Monday, March 03, 2008

Why do some people attack Scientology?

Start with another question: Why do terrorists attack and hate the United States?

It starts with a deep seated fear, a terror of anyone or any group that is successful that is helping people live free and is succeeding at it.

Face it. Some people are jealous. Sometimes the reaction to jealousy is to try to tear down the object of the jealousy as a solution. Multiply that jealousy into a general and pronounced world view and that type of personality is driven insane when seeing others do well. It is the worst kind of inferiority.

We’ve all seen the type. The put-down artist, the ridiculer, the mean bully. What’s behind it? TERROR – terror of others. Their solution – attack (attack the hallucinatory source of their terror).

There are really two types. The very worst are the quiet ones, the ones hard to detect working behind the scenes to harm and getting others to do their bidding. There are of course the obvious ones like the Hitlers and the Bin Ladens. Also, unfortunately, there are the larger numbers of those influenced by these types of terrorized minds as we saw in the mass hysteria in Germany in the 30’s and 40’s and today in the suicide bombers and other followers of terrorists.

The cyber-terrorists and others who attack Scientology simply are one of the two types. Since Scientology helps make people stronger and live better lives, this makes the inferior feeling, internally twisted/terrorized personality go wild and thus the attacks with any kind of lie against this group that helps so many get stronger.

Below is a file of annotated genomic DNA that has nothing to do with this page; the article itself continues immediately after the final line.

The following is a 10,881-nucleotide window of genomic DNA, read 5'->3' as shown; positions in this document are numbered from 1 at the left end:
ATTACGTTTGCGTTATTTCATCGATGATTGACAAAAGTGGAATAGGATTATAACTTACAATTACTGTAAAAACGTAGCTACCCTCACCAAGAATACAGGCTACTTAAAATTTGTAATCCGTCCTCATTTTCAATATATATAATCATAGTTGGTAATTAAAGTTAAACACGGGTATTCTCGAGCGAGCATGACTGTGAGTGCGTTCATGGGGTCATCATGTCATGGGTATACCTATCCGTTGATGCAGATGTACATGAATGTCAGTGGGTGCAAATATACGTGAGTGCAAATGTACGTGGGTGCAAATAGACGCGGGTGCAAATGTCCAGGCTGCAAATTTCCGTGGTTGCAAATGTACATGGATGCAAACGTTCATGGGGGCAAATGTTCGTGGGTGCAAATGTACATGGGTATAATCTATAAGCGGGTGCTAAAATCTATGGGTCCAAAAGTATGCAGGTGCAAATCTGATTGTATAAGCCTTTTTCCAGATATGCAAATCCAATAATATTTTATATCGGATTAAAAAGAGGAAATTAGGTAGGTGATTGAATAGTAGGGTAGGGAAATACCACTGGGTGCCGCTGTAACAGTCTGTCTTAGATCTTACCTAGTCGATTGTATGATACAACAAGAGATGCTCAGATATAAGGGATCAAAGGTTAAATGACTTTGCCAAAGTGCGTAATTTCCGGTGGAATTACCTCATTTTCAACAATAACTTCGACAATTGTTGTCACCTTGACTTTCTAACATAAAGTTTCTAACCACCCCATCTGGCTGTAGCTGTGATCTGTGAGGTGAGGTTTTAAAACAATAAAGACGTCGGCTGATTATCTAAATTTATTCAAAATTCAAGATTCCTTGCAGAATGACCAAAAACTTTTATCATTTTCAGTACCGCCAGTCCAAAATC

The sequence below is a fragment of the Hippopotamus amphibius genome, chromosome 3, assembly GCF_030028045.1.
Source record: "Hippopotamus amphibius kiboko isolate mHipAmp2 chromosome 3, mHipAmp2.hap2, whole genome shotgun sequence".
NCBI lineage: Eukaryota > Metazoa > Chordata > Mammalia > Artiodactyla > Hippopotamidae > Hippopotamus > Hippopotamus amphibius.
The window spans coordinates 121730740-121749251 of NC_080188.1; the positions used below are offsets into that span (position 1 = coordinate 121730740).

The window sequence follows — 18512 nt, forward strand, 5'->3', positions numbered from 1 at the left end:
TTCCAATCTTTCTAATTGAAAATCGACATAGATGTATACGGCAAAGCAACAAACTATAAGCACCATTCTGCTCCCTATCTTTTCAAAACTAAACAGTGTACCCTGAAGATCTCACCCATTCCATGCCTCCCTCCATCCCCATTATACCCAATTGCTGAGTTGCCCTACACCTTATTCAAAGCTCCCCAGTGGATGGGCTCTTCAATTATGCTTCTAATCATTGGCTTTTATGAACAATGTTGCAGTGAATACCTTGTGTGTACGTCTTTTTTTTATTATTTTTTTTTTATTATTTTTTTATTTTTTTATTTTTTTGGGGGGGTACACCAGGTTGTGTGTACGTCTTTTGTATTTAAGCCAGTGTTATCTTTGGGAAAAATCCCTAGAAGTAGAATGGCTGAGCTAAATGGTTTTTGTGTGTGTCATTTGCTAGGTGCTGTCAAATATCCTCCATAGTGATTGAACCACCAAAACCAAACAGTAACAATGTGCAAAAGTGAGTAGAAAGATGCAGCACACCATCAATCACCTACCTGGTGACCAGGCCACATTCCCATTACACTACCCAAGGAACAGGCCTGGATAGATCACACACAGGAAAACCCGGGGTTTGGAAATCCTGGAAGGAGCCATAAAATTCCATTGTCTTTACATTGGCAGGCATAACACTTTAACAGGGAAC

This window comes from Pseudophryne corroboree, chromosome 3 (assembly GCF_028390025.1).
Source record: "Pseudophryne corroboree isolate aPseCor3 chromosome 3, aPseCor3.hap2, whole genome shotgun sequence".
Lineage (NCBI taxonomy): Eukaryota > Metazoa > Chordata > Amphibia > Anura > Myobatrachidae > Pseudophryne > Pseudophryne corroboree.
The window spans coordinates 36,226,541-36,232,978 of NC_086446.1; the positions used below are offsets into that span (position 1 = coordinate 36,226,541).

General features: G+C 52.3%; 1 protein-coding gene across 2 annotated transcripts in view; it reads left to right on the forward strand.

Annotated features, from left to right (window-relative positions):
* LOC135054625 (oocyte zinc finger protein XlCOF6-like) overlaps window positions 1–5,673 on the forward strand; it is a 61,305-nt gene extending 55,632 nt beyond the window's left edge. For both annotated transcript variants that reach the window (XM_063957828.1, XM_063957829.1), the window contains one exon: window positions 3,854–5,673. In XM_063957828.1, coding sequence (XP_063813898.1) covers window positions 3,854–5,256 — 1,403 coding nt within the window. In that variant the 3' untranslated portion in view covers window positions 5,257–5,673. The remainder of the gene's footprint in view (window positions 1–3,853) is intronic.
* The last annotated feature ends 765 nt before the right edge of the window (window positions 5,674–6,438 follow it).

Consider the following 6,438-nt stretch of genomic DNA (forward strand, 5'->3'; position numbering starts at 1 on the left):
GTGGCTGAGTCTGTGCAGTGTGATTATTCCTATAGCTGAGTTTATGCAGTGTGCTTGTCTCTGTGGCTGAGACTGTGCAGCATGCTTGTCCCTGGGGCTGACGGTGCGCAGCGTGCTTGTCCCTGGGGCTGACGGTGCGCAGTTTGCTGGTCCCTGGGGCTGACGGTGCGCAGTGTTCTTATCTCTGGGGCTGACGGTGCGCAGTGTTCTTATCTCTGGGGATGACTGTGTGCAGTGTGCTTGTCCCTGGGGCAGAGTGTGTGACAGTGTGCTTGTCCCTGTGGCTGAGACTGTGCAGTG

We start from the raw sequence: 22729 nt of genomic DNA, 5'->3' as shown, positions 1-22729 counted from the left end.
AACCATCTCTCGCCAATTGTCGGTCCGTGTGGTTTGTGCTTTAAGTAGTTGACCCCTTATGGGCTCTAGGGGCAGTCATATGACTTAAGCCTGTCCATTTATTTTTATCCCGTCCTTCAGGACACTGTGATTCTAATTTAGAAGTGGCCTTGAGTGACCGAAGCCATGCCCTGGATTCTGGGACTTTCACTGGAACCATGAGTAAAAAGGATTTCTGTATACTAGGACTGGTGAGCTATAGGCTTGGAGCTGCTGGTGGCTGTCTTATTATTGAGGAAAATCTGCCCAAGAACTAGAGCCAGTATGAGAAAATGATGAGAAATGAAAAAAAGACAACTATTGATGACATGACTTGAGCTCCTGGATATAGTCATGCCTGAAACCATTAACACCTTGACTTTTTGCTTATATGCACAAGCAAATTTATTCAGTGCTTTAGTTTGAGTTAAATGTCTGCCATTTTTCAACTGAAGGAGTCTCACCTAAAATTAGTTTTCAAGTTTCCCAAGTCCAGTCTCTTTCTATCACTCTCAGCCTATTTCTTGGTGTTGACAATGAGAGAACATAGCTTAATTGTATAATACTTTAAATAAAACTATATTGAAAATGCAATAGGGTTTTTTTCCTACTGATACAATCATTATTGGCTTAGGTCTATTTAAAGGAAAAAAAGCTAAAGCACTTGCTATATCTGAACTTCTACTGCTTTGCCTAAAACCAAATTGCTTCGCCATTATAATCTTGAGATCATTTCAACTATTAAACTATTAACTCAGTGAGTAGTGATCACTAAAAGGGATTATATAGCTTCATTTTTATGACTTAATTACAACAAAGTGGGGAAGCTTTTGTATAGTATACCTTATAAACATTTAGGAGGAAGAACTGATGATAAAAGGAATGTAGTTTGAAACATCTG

Others getting stronger is the worst outcome for this type of personality, so in their twisted minds, it must be stopped, lied about, slandered and libeled. This personality then lies further to try to create mass hysteria through every possible avenue.

Think for yourself. How can Scientology have grown so much and have so many praise it if there wasn't something of value there? Buy one or go to the library and actually read a book by Mr. Hubbard. See for yourself and then, on your own, accept or reject the value or lack of value in this subject.